La maison des artistes visuels francophones: Touchless - Sacha Kopelow, June 27 - July 27

"Born and raised in rural Manitoba, Sacha was well schooled in getting her hands dirty, being curious about her surroundings, and being observant and introspective. Having completed degrees at U of W, she ventured out to many far-flung places to work in environmentalism and social justice, returning decades later to achieve a fine arts degree from NSCAD University. An undercurrent of all these pursuits, Sacha searched for love, investing in fiery romances, dedicated embroilments, regrettable mishaps, star-crossed passions, unfortunate cons, and forgettable dalliances. It is from this wealth of emotional adventure and this long-term loneliness that Sacha's interest in what it means to be a modern-day spinster grew.

Cultural concepts and realities of spinsterhood are often overlooked contemporarily, as women are increasingly seen as independent and afforded self-determination. This work gently voices the loneliness and disappointments faced by women who by demographics, misogynist beauty requirements, unfortunate timing, personal standards, etc. become today's unwilling spinsters. This snarl of traditional and contemporary quicksand is represented by a combination of classical mediums and modern themes (feminism, sexuality, autonomy, social isolation). This project pauses on those so often overlooked, exploring longing, insecurity, and sexual abandonment. To be alone, out of step with dominant culture and the overwhelmingly celebrated lives of standard families, is a state of quietude and frustration, of witnessing, of precarious resilience.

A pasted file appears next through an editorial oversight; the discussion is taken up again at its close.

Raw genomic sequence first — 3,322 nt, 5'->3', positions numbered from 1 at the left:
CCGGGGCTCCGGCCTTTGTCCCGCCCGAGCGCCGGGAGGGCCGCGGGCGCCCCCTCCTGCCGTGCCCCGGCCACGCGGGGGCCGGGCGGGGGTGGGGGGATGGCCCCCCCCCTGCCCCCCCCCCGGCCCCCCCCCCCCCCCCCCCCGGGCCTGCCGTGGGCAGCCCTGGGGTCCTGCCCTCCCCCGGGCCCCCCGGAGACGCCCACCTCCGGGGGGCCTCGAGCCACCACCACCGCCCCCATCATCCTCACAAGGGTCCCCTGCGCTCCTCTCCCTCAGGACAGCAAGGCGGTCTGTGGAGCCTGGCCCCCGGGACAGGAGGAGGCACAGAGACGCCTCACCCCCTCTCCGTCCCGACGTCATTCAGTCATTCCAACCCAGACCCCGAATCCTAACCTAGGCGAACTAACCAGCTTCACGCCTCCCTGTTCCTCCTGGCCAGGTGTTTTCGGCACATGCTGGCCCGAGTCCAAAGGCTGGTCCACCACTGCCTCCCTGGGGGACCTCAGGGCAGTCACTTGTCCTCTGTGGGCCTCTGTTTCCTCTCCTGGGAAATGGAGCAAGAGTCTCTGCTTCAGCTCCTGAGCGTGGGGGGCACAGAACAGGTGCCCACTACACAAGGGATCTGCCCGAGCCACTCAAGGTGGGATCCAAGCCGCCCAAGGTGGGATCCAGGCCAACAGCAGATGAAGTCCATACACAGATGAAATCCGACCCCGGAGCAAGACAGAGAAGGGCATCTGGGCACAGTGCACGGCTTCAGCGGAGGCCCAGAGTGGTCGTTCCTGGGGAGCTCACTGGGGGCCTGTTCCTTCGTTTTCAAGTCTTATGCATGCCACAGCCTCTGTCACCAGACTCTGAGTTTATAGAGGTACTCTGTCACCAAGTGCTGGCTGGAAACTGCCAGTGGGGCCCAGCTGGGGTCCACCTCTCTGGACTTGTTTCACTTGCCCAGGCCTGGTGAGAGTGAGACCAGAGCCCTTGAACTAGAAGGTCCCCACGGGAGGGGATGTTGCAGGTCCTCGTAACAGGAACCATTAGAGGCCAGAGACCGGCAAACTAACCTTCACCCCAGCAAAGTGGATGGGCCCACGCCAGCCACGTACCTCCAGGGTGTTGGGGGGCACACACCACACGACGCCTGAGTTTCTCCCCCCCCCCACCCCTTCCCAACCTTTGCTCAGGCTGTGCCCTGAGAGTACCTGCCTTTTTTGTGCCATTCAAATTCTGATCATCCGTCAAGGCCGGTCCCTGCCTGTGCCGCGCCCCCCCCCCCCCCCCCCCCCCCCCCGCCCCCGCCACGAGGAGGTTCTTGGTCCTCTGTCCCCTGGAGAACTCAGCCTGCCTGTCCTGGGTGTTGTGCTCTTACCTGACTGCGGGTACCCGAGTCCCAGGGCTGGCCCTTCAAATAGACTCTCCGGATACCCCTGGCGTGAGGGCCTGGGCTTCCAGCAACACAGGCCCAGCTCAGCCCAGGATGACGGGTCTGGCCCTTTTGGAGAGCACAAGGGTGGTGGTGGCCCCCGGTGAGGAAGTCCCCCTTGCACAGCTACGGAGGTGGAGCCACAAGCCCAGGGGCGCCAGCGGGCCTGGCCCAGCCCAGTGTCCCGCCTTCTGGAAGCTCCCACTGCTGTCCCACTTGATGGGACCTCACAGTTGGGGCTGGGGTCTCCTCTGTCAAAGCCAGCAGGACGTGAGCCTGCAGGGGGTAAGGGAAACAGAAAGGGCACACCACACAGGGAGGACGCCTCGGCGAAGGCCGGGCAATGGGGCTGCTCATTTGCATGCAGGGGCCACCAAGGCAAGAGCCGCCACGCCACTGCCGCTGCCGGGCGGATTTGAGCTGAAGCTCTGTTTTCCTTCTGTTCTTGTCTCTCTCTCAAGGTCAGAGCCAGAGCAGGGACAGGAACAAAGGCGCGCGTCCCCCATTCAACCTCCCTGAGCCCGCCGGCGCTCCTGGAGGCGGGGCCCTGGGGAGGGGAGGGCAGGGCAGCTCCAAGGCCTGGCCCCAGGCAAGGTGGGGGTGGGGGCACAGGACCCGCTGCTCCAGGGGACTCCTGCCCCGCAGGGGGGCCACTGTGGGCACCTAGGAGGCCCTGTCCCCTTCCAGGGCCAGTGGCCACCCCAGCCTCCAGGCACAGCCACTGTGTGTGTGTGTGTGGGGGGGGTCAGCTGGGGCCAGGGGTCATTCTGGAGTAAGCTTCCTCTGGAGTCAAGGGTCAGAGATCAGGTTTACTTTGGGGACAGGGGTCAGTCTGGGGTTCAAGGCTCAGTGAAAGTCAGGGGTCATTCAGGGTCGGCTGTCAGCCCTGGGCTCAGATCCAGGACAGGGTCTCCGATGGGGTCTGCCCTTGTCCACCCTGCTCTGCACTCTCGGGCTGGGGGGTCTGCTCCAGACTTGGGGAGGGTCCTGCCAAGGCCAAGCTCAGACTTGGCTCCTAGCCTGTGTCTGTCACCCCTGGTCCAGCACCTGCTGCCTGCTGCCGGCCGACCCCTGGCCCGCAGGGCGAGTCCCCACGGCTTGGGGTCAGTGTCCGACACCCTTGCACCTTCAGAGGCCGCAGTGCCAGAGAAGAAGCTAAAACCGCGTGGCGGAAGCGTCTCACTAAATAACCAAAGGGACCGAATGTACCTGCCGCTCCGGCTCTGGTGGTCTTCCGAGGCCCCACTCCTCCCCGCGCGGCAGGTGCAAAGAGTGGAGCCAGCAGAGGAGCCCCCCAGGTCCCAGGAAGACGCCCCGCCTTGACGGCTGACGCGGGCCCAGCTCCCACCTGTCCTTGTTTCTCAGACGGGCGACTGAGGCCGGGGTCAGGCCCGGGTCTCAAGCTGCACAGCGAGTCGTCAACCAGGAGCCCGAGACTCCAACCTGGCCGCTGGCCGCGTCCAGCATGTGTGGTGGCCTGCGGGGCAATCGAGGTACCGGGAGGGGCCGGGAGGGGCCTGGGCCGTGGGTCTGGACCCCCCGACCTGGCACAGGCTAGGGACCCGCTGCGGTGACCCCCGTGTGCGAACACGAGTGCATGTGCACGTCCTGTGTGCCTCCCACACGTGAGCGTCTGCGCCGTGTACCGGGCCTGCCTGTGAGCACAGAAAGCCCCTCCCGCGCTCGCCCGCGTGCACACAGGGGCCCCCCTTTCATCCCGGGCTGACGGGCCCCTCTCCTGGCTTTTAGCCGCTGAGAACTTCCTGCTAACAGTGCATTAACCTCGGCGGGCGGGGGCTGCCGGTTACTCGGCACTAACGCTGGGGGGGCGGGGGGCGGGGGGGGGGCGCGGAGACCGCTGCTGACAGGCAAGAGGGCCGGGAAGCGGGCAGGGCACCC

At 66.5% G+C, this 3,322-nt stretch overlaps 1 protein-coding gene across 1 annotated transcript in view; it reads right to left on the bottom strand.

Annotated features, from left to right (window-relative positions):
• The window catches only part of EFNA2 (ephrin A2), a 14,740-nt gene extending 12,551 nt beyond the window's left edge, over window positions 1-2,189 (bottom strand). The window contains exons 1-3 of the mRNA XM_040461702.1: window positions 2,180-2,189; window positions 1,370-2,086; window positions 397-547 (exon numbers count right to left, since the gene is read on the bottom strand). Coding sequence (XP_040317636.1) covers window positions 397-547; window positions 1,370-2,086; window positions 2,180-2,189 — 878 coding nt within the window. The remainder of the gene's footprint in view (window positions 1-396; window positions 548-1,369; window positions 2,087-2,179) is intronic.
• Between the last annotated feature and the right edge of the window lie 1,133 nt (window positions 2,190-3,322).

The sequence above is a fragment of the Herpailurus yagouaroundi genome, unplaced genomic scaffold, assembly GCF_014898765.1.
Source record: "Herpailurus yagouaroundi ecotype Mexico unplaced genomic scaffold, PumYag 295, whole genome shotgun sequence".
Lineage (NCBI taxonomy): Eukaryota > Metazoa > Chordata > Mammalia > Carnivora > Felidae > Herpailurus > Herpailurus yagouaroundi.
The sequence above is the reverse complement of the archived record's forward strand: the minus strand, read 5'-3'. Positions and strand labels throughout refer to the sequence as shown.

The brass paintings are in the tradition of "lover's eye jewellery" of the 1700s, in which a beloved would gift a miniature painting, typically of an eye or a breast, similar to the sentimentality of keeping a locket of hair, or of today's more aggressively pornographic "sext". Each painting depicts a portion of my skin, so that the overall effect is a sea of flesh tone and brass, evoking an abstract sense of sensuality that lacks a conclusion. With very few overt symbols, the series holds a muted tension of open-ended vulnerability, unsatisfied.

Cast glass figures are anchored in the expanse of the bed, sheets in disarray, in the intimate poses of those who know they are not observed. A pile of clothing on the floor twinkles faintly from the earlier hopeful possibilities of the night out, discarded now in disappointment. "